However, Leopold's son, Duke Frederick II the Warlike, entered into fierce conflicts soon after his accession in 1230, not only with the Austrian nobility, but also with King Wenceslaus I of Bohemia, King Andrew II of Hungary and even with Emperor Frederick II for the alleged entanglement in the rebellion of his brother-in-law Henry of Hohenstaufen. The latter earned him an Imperial ban and an expulsion from Vienna in 1236. Though he could later reconcile with the Emperor, the border conflict with Hungary culminated in several clashes of arms after 1242, after King Béla IV of Hungary marched into Austria to reconquer occupied lands. Frederick was killed at the 1246 Battle of the Leitha River, whereby the Babenberg line became extinct in the male line.
Fortune and fall of King Ottokar
The extinction led to an interregnum, a period of several decades during which the status of the country's rulers was disputed. According to feudal law, the heritable fees fell back to the suzerain, the Holy Roman Emperor. However, Emperor Frederick II, in the last years of his rule, was weakened by the struggle against Pope Innocent IV, and was stuck in the Italian Wars between the Guelphs and Ghibellines. His death in 1250 and the death of his son King Conrad IV of Germany in 1254 ended the line of Hohenstaufen rulers, only eight years after the extinction of the Babenberg dynasty. While in the following years of the Great Interregnum several candidates were elected King of the Romans, none of them were able to control the Empire.
It was the ambitious Přemyslid ruler Ottokar II of Bohemia, son of King Wenceslaus I, who took the occasion to take over the rule in the lands of late Duke Frederick II the Warlike. Referring to the Privilegium Minus, Pope Innocent IV, against the feudal principle of patrilineal inheritance, confirmed the hereditary rights of Frederick's sister Margaret, widow of Henry of Hohenstaufen, and his niece Gertrude, widow of Ottokar's elder brother Přemyslid Margrave Vladislaus of Moravia who died in 1247. Upon the death of Gertrude's second husband, Margrave Herman VI of Baden, in 1250, Ottokar invaded the Austrian lands, acclaimed by the local nobility. To substantiate his claims, he married Margaret (about 30 years his senior) in 1252. King Béla IV of Hungary contested this, referring to the Gertrude's third marriage with his relative Roman Danylovich and occupied the Styrian lands. However, Ottokar prevailed as he defeated the Hungarian troops at the Battle of Kressenbrunn. Bohemian king since 1253, he now was sole ruler of the Bohemian, Moravian, Austrian and Styrian lands—an anticipation of the early modern Habsburg Monarchy after 1526.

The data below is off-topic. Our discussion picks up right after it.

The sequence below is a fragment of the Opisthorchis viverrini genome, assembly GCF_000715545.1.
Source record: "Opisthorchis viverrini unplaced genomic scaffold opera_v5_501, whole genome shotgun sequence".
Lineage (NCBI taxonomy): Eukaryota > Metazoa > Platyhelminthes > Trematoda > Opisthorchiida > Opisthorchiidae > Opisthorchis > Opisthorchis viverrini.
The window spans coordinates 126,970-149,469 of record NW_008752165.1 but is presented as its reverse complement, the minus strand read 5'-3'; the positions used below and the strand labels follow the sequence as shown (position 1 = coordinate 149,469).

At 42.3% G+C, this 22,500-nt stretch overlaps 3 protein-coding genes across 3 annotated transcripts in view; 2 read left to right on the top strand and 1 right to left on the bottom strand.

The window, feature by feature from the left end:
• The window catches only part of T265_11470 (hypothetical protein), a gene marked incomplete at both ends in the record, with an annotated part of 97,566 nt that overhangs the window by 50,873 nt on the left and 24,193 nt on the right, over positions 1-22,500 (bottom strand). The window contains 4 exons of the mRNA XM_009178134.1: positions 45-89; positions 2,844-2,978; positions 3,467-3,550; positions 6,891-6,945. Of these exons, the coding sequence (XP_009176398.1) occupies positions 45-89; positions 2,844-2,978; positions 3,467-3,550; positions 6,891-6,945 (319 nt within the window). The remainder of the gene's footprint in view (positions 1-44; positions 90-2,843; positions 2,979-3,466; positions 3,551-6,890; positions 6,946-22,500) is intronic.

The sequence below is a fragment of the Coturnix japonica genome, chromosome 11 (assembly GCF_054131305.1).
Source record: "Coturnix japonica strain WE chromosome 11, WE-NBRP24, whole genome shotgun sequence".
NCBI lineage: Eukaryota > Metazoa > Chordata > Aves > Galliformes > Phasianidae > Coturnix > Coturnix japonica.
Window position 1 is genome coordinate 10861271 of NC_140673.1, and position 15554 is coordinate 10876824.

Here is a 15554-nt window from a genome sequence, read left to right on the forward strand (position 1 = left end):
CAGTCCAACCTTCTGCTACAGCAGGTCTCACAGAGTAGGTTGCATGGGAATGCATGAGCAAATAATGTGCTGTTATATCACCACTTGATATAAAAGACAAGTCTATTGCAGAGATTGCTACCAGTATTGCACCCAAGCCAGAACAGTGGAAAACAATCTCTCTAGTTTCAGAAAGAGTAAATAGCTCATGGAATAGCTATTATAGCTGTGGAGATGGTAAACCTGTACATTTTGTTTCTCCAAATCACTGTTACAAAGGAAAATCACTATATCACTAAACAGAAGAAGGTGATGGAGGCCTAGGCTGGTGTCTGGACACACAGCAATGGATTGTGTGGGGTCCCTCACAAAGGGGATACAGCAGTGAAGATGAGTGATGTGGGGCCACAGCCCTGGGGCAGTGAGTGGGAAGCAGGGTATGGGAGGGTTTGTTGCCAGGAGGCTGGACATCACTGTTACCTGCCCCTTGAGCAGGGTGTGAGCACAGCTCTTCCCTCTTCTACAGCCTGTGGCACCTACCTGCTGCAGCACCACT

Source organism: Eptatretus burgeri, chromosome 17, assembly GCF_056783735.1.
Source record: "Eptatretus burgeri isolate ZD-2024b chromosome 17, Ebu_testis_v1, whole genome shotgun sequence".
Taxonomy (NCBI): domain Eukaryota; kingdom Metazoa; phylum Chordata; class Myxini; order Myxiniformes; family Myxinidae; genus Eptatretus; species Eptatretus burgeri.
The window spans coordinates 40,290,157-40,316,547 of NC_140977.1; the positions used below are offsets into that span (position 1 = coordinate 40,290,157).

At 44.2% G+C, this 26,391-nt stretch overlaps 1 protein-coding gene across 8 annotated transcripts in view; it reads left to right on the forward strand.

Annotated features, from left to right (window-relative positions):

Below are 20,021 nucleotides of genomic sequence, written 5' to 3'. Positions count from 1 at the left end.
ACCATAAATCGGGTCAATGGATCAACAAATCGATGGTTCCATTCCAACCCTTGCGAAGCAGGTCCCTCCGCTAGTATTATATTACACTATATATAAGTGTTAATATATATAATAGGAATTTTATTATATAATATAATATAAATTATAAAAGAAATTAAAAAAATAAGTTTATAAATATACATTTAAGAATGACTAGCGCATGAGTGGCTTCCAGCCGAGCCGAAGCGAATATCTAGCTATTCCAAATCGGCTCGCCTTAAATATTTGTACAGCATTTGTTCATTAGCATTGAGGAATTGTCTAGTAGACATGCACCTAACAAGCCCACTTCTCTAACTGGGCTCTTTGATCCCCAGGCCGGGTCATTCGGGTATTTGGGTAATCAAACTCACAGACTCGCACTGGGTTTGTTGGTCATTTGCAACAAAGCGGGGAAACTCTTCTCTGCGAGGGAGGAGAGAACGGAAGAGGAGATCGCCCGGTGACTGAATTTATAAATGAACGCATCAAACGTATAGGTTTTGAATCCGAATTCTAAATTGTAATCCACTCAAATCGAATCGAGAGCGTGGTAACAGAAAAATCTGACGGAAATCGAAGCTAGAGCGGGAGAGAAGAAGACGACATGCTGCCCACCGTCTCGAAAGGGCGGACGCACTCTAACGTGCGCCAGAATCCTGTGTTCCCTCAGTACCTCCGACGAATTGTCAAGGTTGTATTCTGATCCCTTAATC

In 1269, Ottokar also effectively controlled the Duchy of Carinthia, with Carniola and the Windic March further in the south. He controlled, in all, a Central European realm stretching from the Polish border in the Sudetes towards the Adriatic coast in the south. When he failed to be elected King of the Romans in 1273, he contested the election of the successful candidate, the Habsburg scion Rudolph I of Germany. Rudolph was able to secure his rule as the first actual German king after the "Great Interregnum" (1254–1273) following the death of the last Hohenstaufen King Conrad IV, and by his Imperial authority seized Ottokar's "alienated" territories. King Ottokar was finally defeated and killed in the Battle on the Marchfeld, and his Austrian domains were granted to Rudolph's sons and heirs, who added them to their already extensive homelands in Swabia.
House of Habsburg
Austria was ruled by the House of Habsburg for the next 640 years. In the 14th and 15th centuries, the Habsburgs began to accumulate other provinces in the vicinity of Austria and Styria. The Duchy of Carinthia and Duchy of Carniola came under Habsburg rule in 1335, the County of Tyrol in 1363. These provinces, together, became known as the Habsburg Hereditary Lands, although they were sometimes referred to in sum as Austria.
The following two centuries were turbulent for the duchy. Following the brief, yet eventful, rule of Duke Rudolf IV, his brothers Albert III and Leopold III divided the duchy between themselves, in accordance with the Treaty of Neuberg, signed in 1379. Albert retained Austria proper, while Leopold took the remaining territories. In 1402, there was another split in the Leopoldinian line, when Duke Ernest took Inner Austria (Styria, Carinthia and Carniola) and Duke Frederick IV became the ruler of Tyrol and Further Austria. The territories were eventually reunified by Ernest's son, Emperor Frederick III, after the extinctions of the Albertinian Line (1457) and the Elder Tyrolean line (1490).
In 1438, Albert II of Germany was chosen as the successor to his father-in-law, Emperor Sigismund. Although Albert's reign spanned only one year, the Habsburg line was elevated to the Imperial throne, and only two non-Habsburgs reigned between 1438 and 1806, when the Empire was dissolved by Emperor Francis II.
- Kann, Robert A. A History of the Habsburg Empire, 1526-1918 (2nd ed. 1980), ch. 1